Pete set his empty plate aside and took a swallow of beer before continuing. "So I tried to pick up the tab and we went through the whole 'let's split it...no, I'll get it...no, that's okay' thing, which if you ask me, was unnecessary because I asked her out. I should pick up the bill, right? Anyway, I walked her to her car and I expected there would be a polite handshake and an exchange that would go something like, 'this has been fun, great to meet you, have a nice life'. But instead she hugged me. That was a little surprising, but I thought okay, she's a hugger. Some people are. And then...well, and then, it got weird."

Scully's brows lifted. "Define weird."

"She invited me to her place."

"For... coffee?"

Pete narrowed his eyes. "I don't think so. There was a mention of a hot tub, so potentially more than coffee."

Scully smiled and looked out over the water, feet propped on the wrought iron railing. "Hot tubs can be very unsanitary."

Pete's head bobbed. "Yes, they can be. It's a good thing I didn't go then." He drained his beer.

Scully stood. "I'm going to get another beer. Do you want one?"

"Yeah, sure," he said, following her inside.

In the kitchen, she rinsed plates and wiped down the counters while he talked to her from the living room, his voice carrying through the openness of the lighthouse.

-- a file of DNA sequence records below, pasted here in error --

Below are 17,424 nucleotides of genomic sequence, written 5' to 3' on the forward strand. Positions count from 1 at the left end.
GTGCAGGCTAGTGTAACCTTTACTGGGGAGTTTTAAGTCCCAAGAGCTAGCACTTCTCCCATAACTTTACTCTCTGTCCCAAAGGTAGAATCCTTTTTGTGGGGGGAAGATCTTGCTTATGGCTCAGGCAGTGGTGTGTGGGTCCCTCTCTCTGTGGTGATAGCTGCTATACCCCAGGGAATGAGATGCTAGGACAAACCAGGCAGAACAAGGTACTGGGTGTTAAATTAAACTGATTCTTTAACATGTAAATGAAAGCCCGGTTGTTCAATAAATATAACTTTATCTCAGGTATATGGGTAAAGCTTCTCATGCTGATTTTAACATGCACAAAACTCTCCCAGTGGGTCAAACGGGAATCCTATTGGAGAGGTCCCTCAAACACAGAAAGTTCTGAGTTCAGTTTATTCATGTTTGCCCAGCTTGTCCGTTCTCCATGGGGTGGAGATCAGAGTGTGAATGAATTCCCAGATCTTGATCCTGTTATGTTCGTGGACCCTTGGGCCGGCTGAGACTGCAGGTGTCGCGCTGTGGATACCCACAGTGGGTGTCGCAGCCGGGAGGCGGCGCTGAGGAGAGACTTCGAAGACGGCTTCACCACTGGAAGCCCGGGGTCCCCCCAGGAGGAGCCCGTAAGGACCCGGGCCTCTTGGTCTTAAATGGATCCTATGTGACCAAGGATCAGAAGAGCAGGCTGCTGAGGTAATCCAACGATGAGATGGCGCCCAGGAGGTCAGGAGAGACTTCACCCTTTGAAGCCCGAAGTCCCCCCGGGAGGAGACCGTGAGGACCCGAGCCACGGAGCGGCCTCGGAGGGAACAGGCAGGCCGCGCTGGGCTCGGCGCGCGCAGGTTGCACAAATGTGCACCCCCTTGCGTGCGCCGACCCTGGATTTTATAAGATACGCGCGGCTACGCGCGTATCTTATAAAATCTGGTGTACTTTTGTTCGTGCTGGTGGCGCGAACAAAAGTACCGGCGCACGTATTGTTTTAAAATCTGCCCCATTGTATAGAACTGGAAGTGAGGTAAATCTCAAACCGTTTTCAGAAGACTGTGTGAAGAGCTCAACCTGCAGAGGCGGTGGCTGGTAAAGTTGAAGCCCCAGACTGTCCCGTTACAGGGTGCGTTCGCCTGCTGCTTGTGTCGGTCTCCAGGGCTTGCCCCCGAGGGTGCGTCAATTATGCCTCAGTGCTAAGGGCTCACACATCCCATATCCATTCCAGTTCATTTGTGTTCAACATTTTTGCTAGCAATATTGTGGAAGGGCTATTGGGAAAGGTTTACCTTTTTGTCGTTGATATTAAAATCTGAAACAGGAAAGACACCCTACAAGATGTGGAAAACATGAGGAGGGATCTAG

"This is your family?" He must've been looking at the framed photos on the bookshelves.

"Yes," she called back. She didn't know to which photo he referred, but they were all of the kids. She always knew she'd be a mother who took too many pictures of her children. Whenever there was an event or a memorable moment, she was the default photographer. Mulder never remembered until it was over. He resisted living his life behind a lens. Baby books, journals, old shoeboxes full of refrigerator art and school report cards. Just like her own mother had, Scully kept it all.

"Your kids look like you."

Scully popped open two Magic Hats and turned the corner from the kitchen. "Claire is all Mulder. If I hadn't given birth to her, I'd never believe she was mine."

"What's your son's name?"

"William. We call him Will. He's sixteen."

"Basketball player?" Pete had moved on to the end table next to the sofa where there was a posed five by seven of Will in his school jersey, holding a ball.